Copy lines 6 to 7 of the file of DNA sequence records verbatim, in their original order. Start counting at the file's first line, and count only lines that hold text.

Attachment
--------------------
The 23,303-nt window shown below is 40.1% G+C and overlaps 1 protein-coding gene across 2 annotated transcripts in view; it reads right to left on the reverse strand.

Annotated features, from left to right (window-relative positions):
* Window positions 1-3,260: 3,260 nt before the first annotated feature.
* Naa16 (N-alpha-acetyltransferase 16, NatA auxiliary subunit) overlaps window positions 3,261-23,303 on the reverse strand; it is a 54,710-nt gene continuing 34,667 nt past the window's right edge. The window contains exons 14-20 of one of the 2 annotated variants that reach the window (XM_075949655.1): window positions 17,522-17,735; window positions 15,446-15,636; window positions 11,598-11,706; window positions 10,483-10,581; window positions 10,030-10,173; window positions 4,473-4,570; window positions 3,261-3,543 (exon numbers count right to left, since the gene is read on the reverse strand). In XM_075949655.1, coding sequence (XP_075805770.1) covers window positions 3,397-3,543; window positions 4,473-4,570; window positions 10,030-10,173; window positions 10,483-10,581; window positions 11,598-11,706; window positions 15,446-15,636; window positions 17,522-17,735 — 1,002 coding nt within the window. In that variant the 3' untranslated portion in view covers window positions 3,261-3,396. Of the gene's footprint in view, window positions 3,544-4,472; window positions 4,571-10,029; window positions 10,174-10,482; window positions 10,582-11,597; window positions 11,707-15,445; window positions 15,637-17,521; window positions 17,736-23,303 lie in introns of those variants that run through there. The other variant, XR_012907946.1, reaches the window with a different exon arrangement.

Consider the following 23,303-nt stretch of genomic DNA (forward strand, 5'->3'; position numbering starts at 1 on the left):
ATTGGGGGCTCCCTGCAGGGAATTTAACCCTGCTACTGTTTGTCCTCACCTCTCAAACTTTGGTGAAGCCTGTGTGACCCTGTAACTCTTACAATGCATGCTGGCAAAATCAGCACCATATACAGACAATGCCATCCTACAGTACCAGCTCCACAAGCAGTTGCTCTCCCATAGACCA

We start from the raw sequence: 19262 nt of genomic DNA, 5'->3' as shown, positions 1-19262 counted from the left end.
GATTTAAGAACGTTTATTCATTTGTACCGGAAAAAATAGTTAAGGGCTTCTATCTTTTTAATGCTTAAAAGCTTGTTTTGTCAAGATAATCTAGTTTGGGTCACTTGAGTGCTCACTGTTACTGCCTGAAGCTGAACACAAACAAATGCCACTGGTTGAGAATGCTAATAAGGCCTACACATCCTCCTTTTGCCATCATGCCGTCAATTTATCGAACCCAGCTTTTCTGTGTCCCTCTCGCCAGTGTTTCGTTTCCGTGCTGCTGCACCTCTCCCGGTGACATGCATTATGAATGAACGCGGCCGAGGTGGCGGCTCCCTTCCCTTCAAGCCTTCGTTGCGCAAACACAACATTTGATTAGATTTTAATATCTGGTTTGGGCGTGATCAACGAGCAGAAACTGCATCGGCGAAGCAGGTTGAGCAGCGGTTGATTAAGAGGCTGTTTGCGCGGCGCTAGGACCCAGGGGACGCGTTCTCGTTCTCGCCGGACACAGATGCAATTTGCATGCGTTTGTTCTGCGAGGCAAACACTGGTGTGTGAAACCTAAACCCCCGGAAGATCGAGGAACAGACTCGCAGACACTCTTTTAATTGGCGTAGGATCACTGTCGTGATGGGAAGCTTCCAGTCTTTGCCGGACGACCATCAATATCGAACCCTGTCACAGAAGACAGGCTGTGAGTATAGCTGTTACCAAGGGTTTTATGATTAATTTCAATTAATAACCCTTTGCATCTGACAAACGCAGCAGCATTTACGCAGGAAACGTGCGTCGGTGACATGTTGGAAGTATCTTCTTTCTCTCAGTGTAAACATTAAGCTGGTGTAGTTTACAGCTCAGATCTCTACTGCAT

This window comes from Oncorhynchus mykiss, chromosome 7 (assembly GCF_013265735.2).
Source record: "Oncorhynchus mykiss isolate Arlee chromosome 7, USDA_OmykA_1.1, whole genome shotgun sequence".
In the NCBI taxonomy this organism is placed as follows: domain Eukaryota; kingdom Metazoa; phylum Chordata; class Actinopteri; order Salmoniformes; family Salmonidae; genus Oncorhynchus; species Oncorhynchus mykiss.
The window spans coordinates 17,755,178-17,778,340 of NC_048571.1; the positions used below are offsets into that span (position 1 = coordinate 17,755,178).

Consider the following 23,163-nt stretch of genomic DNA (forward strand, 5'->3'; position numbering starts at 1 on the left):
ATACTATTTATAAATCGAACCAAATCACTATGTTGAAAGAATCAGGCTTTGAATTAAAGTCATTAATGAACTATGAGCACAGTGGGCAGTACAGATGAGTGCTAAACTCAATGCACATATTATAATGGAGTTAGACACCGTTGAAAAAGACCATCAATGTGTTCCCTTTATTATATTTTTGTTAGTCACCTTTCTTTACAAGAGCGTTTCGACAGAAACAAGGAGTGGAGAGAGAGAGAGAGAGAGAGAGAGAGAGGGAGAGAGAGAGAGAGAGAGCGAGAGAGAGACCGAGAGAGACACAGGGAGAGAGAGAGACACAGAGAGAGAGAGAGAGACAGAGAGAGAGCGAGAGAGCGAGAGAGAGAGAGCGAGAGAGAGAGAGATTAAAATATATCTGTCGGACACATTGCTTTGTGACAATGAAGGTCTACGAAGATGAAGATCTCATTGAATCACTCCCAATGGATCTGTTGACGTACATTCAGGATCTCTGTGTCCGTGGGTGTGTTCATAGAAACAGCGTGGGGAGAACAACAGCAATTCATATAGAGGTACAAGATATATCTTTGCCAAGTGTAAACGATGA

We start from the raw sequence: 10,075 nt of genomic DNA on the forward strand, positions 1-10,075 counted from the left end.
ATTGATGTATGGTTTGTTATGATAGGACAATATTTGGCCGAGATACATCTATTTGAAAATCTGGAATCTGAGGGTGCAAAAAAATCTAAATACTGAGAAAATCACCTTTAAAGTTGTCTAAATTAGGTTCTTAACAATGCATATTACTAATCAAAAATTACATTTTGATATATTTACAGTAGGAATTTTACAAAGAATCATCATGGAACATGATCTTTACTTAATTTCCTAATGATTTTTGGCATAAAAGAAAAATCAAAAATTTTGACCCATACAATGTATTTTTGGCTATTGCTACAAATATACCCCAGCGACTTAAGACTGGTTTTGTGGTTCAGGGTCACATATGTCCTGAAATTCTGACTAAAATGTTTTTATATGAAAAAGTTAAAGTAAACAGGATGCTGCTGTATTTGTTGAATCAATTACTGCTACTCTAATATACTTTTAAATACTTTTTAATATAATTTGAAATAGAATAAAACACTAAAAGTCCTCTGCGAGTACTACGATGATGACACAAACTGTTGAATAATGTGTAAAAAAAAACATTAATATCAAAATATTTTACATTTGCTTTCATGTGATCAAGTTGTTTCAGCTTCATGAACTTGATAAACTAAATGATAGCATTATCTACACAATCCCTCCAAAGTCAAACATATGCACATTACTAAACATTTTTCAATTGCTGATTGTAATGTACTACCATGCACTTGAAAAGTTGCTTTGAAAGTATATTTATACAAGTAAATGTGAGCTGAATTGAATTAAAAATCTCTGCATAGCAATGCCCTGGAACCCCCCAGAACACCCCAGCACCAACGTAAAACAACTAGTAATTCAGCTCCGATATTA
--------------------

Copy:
ATTGGGGGCTCCCTGCAGGGAATTTAACCCTGCTACTGTTTGTCCTCACCTCTCAAACTTTGGTGAAGCCTGTGTGACCCTGTAACTCTTACAATGCATGCTGGCAAAATCAGCACCATATACAGACAATGCCATCCTACAGTACCAGCTCCACAAGCAGTTGCTCTCCCATAGACCA

We start from the raw sequence: 19262 nt of genomic DNA, 5'->3' as shown, positions 1-19262 counted from the left end.